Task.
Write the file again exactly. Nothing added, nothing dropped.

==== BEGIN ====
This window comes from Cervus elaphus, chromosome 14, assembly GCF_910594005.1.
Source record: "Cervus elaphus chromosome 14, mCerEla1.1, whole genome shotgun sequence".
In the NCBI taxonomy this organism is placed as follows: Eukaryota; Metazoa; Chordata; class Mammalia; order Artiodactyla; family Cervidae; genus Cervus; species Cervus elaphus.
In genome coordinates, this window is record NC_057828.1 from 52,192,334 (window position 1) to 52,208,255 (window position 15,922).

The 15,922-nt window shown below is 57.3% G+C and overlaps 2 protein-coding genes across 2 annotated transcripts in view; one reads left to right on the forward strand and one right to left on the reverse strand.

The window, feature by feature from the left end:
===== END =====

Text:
This window comes from Cervus elaphus, chromosome 14, assembly GCF_910594005.1.
Source record: "Cervus elaphus chromosome 14, mCerEla1.1, whole genome shotgun sequence".
In the NCBI taxonomy this organism is placed as follows: Eukaryota; Metazoa; Chordata; class Mammalia; order Artiodactyla; family Cervidae; genus Cervus; species Cervus elaphus.
In genome coordinates, this window is record NC_057828.1 from 52,192,334 (window position 1) to 52,208,255 (window position 15,922).

The 15,922-nt window shown below is 57.3% G+C and overlaps 2 protein-coding genes across 2 annotated transcripts in view; one reads left to right on the forward strand and one right to left on the reverse strand.

The window, feature by feature from the left end: